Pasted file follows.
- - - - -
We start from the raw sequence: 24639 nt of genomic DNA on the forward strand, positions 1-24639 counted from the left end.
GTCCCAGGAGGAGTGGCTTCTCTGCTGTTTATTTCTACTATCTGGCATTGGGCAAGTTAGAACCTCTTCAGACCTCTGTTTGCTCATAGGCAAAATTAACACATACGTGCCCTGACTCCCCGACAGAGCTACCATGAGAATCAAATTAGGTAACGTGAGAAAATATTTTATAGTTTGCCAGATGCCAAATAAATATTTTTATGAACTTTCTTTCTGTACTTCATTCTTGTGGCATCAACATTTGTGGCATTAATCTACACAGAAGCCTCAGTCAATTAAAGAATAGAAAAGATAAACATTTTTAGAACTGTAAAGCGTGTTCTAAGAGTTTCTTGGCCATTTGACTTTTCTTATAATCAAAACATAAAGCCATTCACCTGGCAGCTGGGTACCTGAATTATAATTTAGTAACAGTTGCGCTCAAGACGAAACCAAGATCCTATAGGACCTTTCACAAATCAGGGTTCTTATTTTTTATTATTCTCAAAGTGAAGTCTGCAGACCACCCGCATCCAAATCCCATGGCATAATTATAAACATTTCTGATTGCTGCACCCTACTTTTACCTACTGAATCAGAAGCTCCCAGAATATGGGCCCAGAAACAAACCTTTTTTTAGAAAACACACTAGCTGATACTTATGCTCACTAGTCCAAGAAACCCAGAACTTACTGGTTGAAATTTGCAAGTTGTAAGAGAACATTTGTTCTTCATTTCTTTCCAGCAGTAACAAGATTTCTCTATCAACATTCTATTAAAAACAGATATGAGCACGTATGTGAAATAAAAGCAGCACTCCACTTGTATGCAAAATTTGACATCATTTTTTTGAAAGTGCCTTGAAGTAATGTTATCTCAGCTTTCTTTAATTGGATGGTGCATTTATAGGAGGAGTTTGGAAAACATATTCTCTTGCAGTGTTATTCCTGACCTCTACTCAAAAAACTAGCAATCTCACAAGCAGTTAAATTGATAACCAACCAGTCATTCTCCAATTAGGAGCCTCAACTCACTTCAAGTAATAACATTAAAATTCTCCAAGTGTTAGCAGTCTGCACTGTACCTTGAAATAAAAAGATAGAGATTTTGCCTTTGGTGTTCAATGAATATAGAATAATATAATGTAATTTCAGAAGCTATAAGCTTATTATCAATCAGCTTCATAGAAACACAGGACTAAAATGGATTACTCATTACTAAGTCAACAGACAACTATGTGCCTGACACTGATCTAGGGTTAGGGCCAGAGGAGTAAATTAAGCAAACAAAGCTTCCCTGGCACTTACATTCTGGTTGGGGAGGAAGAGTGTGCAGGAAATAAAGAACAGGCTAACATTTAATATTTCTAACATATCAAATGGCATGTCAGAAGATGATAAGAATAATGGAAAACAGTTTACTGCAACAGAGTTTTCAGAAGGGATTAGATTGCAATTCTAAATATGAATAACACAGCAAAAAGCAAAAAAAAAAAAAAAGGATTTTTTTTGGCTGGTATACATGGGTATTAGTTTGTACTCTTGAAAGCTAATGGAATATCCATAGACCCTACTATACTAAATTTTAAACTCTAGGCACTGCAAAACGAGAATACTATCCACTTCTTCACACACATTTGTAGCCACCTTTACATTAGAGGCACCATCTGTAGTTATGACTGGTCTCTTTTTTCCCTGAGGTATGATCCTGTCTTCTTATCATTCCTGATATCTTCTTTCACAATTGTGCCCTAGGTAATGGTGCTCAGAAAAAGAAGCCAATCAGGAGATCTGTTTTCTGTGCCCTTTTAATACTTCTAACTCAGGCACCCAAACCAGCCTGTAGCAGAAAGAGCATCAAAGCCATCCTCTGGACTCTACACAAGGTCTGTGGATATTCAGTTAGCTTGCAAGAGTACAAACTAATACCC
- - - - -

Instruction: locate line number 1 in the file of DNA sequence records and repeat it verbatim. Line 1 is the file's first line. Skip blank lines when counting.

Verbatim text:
We start from the raw sequence: 24639 nt of genomic DNA on the forward strand, positions 1-24639 counted from the left end.